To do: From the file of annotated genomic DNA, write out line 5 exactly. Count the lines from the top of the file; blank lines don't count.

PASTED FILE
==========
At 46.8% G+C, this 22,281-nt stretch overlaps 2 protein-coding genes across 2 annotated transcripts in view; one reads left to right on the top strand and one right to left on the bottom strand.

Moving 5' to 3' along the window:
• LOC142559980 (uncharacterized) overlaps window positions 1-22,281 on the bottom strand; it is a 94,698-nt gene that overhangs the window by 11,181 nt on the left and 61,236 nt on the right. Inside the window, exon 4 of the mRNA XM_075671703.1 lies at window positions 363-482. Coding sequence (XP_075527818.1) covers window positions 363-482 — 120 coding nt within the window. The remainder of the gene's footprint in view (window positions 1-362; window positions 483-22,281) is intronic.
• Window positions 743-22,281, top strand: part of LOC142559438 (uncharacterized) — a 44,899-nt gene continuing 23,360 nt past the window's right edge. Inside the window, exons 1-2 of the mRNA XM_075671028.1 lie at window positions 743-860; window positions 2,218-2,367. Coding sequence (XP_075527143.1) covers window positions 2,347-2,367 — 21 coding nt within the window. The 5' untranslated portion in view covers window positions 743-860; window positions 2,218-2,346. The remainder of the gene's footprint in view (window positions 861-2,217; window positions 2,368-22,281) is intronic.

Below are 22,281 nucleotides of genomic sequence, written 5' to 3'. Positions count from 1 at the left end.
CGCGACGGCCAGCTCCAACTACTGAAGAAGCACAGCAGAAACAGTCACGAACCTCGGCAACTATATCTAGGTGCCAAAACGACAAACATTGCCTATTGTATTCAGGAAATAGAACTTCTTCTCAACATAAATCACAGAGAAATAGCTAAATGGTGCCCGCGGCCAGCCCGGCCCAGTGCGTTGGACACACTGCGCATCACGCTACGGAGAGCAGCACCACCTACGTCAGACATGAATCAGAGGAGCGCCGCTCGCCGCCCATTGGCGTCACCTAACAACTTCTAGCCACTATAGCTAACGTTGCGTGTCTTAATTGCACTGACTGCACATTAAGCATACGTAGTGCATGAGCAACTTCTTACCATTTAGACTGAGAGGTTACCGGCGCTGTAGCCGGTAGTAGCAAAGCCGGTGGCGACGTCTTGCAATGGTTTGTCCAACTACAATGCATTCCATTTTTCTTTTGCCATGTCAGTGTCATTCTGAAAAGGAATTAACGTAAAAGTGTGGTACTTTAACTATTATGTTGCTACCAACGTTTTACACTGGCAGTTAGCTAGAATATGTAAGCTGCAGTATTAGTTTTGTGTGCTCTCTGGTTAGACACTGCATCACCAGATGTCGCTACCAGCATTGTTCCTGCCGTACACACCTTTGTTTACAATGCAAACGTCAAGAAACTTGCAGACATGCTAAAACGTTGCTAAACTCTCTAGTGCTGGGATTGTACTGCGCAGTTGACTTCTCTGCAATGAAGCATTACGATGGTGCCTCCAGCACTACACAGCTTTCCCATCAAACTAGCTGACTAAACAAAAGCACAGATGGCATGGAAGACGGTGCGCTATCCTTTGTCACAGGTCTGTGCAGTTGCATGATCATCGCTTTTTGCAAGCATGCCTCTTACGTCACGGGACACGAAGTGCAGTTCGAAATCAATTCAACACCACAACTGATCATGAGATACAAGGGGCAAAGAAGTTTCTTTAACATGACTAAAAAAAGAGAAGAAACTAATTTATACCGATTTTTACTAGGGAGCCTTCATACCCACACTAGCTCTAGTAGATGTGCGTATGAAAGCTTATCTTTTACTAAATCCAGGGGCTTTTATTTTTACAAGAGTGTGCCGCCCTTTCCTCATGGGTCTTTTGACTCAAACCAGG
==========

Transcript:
Below are 22,281 nucleotides of genomic sequence, written 5' to 3'. Positions count from 1 at the left end.